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Location: Lancashire
Member Since: Sat May 17, 2008
Posts: 38,031
Subj: Pondering Roger Stern, Mariko Tamaki, and... Hulk #8!
Posted: Sat Jul 15, 2017 at 03:14:34 pm EDT (Viewed 197 times)

"I'm Conditioned To See All Monsters As Real. And Therefore My Responsibility." - Jen Walters

It's a struggle. Inherently I feel it instinctively unfair and illogical to be directly comparing books from across two different and distant era's and with both clearly embodying such fundamentally different storytelling techniques for appealing to, theoretically, two seperate generations of very different audiences and their different levels of expectation. I am conflicted as, having read both within days of the other, I feel I shouldn't be making notes and comment on Mariko Tamaki and Georges Duarte's Hulk #8, while at the same time thinking of how thoroughly enjoyable Roger Stern and Sal Buscema's 1978 run on The Incredible Hulk was. And indeed still is.
Whenever talk of the mans impressive body of work arises online and in print today Roger Stern's time on the The Incredible Hulk barely registers even a comment, perhaps forgivable and understandable given the relative brevity of it and coming before lengthy reigns on The Avengers and Doctor Strange for just two, but then even the briefer time the writer spent on Captain America with John Byrne will always provoke more column inches and praise than the work he did with Sal Buscema on the Hulk, so does this reflect on the limited impact of the content of their run on the title, or could it be that The Incredible Hulk by nature will always be the poor relation when it comes to this particular era of the character and his relatively simple-minded characterisation when compared to Stern's more developed and multi-faceted reigns on Spider-Man, Doctor Strange, Captain America, etc?

The point is rhetorical. Cast an eye over Roger Stern's body of work for Marvel and DC Comics and there you will find an extraordinarily competent and professional assortment of different titles that stand up to rereading years down the line like few authors in the genre actually do. To dip into his work on Doctor Strange for example is to experience just the same sense of wonder and absorbtion that a reader would have experienced at the time of publication, so well trained is Stern at his craft that the essential plotting style used for Doctor Strange or Spider-Man is purposely constructed to offer the reader a series of hooks, that begin with the very first page, and compel them to keep turning the page right up until the final denoument that will either resolve the equation or deliver an irresistible cliffhanger that will get those readers to come back next time and reward their time and patience for doing so. It was these exact same impressions that i felt myself on rereading some of Stern's Incredible Hulk work recently, and admittedly my impression is informed by the fact I have an enormous fondness for the run anyway having read it at the time and it being one of my first exposures to the character in print, but what strikes about reading this run on the title after many many years is how extraordinarily packed each issue is. How unambiguous, how clear, and direct, the storytelling is from both writer and artist working as a team.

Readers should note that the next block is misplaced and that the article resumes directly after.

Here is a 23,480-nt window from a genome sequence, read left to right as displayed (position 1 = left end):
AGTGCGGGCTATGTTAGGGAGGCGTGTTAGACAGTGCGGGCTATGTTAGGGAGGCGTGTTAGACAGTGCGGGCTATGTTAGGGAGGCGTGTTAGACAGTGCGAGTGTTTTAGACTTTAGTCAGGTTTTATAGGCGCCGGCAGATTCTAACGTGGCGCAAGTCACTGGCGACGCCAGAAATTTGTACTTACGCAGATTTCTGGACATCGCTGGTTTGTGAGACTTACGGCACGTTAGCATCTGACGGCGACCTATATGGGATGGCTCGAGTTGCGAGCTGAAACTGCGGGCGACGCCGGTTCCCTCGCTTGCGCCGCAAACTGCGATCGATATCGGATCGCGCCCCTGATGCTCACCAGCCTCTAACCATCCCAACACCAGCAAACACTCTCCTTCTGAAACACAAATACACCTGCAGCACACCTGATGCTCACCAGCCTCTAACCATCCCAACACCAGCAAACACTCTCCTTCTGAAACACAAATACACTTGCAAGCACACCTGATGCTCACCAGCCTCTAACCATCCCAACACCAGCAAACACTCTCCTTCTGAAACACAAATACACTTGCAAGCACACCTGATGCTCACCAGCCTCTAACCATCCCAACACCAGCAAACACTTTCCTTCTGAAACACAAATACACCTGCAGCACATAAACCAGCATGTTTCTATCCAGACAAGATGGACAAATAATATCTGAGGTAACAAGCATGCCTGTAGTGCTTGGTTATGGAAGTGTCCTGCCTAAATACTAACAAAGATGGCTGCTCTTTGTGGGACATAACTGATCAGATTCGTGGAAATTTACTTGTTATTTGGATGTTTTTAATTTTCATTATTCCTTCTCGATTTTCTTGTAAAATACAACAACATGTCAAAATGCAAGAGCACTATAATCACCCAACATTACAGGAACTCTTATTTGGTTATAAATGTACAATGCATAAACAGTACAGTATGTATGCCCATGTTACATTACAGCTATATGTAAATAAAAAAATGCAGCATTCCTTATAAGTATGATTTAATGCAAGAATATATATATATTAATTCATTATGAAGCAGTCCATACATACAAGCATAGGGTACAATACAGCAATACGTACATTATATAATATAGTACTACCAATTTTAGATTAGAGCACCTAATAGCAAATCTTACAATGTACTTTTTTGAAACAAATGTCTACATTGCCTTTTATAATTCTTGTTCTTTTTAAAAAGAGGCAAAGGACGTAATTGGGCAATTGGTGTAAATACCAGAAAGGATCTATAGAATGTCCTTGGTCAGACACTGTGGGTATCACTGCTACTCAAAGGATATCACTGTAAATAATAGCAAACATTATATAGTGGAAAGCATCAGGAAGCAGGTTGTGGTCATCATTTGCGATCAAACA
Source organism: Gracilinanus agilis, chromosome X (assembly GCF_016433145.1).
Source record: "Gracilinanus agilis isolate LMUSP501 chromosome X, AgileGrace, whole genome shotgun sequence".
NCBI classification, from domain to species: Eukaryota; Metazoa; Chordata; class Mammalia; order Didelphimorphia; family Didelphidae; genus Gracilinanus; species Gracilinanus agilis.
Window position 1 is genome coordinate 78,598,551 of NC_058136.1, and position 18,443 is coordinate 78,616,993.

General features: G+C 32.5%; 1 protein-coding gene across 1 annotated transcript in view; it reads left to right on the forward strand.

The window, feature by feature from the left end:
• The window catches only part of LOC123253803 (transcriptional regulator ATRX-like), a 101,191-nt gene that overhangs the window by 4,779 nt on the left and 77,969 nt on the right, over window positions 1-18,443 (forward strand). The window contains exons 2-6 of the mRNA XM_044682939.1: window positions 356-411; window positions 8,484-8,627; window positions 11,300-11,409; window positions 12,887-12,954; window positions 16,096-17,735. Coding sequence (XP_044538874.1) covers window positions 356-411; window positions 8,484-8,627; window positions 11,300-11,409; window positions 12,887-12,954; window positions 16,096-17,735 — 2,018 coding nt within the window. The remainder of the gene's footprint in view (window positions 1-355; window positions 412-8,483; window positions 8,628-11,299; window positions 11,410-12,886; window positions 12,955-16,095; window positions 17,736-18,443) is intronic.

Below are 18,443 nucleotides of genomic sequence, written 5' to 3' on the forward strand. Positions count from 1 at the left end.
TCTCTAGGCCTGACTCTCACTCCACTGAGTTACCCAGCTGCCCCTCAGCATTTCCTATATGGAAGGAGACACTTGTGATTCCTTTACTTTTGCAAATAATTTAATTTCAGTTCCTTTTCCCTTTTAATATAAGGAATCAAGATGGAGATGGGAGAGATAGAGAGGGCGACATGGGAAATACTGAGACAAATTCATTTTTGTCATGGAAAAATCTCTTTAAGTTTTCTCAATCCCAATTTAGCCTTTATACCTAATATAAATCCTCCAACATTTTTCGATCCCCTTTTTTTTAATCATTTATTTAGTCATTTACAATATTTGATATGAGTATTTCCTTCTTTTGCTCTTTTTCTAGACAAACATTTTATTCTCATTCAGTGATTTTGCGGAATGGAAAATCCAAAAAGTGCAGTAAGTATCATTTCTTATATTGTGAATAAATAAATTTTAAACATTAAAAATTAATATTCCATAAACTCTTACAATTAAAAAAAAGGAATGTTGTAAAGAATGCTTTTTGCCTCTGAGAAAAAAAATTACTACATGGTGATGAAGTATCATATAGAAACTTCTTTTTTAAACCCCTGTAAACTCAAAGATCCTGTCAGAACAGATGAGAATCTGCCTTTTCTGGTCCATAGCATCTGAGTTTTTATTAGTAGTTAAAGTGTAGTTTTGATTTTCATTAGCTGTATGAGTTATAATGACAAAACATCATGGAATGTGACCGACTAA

With each passing year, the span to which story and art have tended to become more and more de-coupled in genre superhero books increases. It's now largely commonplace from Marvel and particularly DC to have entire books where the artwork is composed of full page splashes, 'money-shots' and in some cases grossly wasteful page design. The rise has been such a gradual and cumulative one that I suspect a generation of readers are now so accustomed to it that the generation that produced the abilities and understanding of the medium and i the audiences needs that a Buscema and Stern embody would be altogether too great a culture shock to this modern generation if both were to have their time again on a Marvel/DC title. But as I reread that run on The Incredible Hulk from nearly four decades ago I couldn't escape the conclusion that both we the audience, and for that matter Editors, are at the stage where we are starting to forget what good effective storytelling actually is...

But then, should I be doing this? Out this week is Mariko Tamaki' s Hulk #8, a book nearly forty years after the fact of that Roger Stern and Sal Buscema run on the book and obviously therefore differences in both style and content are to be expected -
and Change is nothing to be objected to or rejected, as different to Lee and Kirby's initial work on the character is to Stern & Buscema's so too should the Hulk comic of today be of a similar evolutionary foot forward and exist rightly in its rightful time a place, appealing to the consumer of today just as Stern & Buscema's work was calibrated and packaged to do so back then.